Troubled state-backed seafood company says it will lease out two plants, and could sell its assets

Peter Pan Seafoods said Thursday that another processing company would lease and operate two of its Alaska plants for the summer salmon season. But another facility, in King Cove, is still in limbo.

Troubled state-backed seafood company says it will lease out two plants, and could sell its assets
Skiffs sit on shore in the Southwest Alaska fishing town of King Cove. (James Brooks via Flicker under Creative Commons license)

A troubled, state-backed seafood processing company, Peter Pan Seafoods, has announced that it’s pursuing a deal to sell its plants to another business. But the news still leaves a key asset, the massive plant in the Alaska Peninsula village of King Cove, in limbo for the summer salmon season.

Peter Pan also announced late Thursday that it would lease two of its plants, in the Bristol Bay hub town of Dillingham and the remote Alaska Peninsula outpost of Port Moller, to Silver Bay Seafoods to operate for the summer.

[Alaska fishermen and processing plants are in limbo as a state-backed seafood company teeters]

The fate of all of Peter Pan’s plants had been cast into doubt in recent weeks amid unpaid financial claims against the company and news that some of its fishermen and support vessels were defecting to other processing businesses.

Residents of King Cove, where the Peter Pan plant is responsible for roughly half of the local government’s general fund revenue, were especially concerned, given that the company had already shuttered the facility during the winter fishing season.

A three-page statement, issued jointly by both seafood companies, announced the summer leasing plans only for the Dillingham and Port Moller plants — not for the King Cove plant — along with a previously reported sale to Silver Bay of Peter Pan’s plant in Valdez.

A map of the Alaska Peninsula showing Peter Pan’s processing plants in King Cove and Port Moller.

The statement also said that a “larger restructuring, still being finalized,” would see Silver Bay buy Peter Pan’s “processing facilities and support sites” once the salmon season ends.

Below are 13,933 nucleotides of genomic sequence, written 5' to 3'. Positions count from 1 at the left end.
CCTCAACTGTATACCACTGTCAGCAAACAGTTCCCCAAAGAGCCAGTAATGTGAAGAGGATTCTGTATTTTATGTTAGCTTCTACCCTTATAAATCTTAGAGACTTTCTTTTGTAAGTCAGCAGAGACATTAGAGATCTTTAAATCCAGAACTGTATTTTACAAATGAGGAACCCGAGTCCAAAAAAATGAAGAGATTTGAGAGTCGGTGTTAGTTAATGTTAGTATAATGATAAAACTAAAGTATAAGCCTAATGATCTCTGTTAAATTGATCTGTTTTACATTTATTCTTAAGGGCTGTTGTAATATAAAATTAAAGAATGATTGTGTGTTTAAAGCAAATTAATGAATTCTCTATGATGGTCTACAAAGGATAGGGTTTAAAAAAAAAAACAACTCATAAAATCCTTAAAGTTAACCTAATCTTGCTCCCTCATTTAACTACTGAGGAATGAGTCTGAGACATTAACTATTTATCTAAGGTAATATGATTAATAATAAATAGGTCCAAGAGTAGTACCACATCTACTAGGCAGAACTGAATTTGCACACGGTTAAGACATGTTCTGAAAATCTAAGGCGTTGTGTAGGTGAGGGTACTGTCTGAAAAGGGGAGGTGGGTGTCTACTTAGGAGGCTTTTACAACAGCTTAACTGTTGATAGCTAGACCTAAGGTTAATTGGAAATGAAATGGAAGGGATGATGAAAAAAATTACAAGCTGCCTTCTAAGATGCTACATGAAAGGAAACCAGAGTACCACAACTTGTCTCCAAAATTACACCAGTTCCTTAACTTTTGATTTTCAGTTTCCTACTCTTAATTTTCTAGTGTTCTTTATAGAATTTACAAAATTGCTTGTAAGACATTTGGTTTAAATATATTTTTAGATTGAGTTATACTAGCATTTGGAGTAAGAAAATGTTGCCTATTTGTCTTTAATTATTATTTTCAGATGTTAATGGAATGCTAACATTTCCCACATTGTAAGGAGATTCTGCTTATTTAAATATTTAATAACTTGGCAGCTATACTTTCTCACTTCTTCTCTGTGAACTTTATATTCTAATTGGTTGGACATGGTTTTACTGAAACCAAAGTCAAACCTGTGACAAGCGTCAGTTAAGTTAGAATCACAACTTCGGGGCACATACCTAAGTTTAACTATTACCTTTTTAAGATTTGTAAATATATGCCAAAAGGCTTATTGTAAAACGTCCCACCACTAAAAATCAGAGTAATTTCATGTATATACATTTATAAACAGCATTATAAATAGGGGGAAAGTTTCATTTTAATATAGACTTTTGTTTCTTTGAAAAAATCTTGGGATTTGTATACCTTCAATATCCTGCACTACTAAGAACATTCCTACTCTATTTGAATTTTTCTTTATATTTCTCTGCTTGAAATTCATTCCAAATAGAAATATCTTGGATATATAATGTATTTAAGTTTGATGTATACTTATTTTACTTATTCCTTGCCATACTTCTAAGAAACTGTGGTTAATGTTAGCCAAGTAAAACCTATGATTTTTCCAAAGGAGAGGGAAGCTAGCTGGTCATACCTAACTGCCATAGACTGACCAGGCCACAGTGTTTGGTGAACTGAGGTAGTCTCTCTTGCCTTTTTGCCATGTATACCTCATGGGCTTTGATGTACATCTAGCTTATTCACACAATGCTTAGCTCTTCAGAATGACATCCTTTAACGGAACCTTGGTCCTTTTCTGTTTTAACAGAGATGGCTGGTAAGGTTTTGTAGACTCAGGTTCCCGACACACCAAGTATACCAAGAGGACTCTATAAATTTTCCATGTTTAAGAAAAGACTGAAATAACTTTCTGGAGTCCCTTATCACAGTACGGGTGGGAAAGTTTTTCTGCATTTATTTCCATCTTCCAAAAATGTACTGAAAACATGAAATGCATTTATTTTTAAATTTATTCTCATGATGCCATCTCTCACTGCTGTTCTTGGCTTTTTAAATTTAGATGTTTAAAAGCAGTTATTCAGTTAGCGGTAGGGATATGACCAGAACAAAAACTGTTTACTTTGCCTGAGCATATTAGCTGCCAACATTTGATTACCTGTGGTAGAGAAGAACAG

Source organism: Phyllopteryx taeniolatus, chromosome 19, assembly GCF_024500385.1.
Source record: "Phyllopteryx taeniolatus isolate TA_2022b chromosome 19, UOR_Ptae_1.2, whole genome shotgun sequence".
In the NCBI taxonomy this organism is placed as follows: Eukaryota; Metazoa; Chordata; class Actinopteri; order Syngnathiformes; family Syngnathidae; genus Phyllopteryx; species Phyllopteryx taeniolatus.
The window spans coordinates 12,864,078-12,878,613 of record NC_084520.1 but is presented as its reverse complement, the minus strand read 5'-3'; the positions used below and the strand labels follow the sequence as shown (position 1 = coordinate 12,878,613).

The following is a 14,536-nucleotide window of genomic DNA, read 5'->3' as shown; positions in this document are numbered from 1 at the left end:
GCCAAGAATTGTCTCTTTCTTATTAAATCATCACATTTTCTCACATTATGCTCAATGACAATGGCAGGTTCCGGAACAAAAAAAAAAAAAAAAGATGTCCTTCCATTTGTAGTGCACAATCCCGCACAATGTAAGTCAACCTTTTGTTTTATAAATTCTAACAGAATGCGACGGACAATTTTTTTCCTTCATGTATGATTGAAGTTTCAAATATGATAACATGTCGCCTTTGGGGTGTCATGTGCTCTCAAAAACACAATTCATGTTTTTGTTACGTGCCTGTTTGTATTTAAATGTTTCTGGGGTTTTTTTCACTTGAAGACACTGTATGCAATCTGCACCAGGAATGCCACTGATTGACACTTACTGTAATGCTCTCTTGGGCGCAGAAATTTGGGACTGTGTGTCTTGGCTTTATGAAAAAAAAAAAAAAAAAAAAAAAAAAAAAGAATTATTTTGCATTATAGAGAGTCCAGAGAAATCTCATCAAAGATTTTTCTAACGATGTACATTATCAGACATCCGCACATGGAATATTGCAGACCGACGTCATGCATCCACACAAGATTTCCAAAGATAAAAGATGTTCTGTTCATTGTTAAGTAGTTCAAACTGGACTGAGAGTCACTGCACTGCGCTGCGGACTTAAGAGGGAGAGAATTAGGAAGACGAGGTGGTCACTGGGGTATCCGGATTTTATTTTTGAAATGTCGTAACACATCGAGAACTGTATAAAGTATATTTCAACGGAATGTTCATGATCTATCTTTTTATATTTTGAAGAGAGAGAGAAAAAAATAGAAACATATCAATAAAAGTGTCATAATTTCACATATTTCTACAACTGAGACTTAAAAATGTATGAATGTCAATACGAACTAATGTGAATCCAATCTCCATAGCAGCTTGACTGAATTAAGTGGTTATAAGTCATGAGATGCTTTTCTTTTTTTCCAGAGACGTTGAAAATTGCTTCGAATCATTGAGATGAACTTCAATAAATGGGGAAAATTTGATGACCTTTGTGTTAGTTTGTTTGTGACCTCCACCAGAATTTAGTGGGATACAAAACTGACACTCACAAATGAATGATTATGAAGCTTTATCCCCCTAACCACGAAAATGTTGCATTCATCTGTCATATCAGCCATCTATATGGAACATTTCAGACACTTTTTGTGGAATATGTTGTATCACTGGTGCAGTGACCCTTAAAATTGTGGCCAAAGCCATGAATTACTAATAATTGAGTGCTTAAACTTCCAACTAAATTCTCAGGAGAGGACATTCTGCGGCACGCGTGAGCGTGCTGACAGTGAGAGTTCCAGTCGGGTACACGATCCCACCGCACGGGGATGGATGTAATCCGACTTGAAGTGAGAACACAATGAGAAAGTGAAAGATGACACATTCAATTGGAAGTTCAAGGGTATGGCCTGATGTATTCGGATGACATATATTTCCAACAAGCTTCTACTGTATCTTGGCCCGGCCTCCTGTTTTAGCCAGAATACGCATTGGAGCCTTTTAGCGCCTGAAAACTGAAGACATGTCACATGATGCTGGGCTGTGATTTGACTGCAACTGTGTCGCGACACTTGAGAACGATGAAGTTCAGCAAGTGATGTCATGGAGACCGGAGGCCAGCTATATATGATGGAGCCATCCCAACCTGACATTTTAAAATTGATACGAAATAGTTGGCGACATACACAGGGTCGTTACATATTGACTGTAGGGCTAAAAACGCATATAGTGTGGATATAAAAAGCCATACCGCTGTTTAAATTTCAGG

While the King Cove plant remains owned by Peter Pan, a company spokeswoman, Jennifer Thompson, referred questions about the plans for the facility’s summer salmon operations to Silver Bay.

A Silver Bay spokeswoman, Abby Fredrick, said that her company does not plan to operate the King Cove plant this summer. She referred to the joint statement when asked about long-term future for the King Cove facility as part of the potential acquisition.

The statement did not specifically reference plans for the King Cove plant but cited “high quality sockeye salmon” produced there, and said that combining the two companies’ Alaska operations “would allow fishers to benefit from improved services and the fish to be processed closer to the point of catch.”

“We appreciate Peter Pan’s leadership in understanding that for the Alaska seafood industry to remain competitive in a global marketplace and continue to support viable coastal economies, we must pursue synergies and efficiencies in our Alaska processing operations,” the statement quoted Cora Campbell, Silver Bay’s chief executive, as saying.

Alaska’s fishing industry has been buffeted by flagging demand and low prices for multiple species of fish in the past year, including for staples like salmon and pollock.

Silver Bay, founded in 2007, has been a disruptive player in the seafood processing business, and adding Peter Pan’s last three plants to its current portfolio of six would amount to a major expansion.

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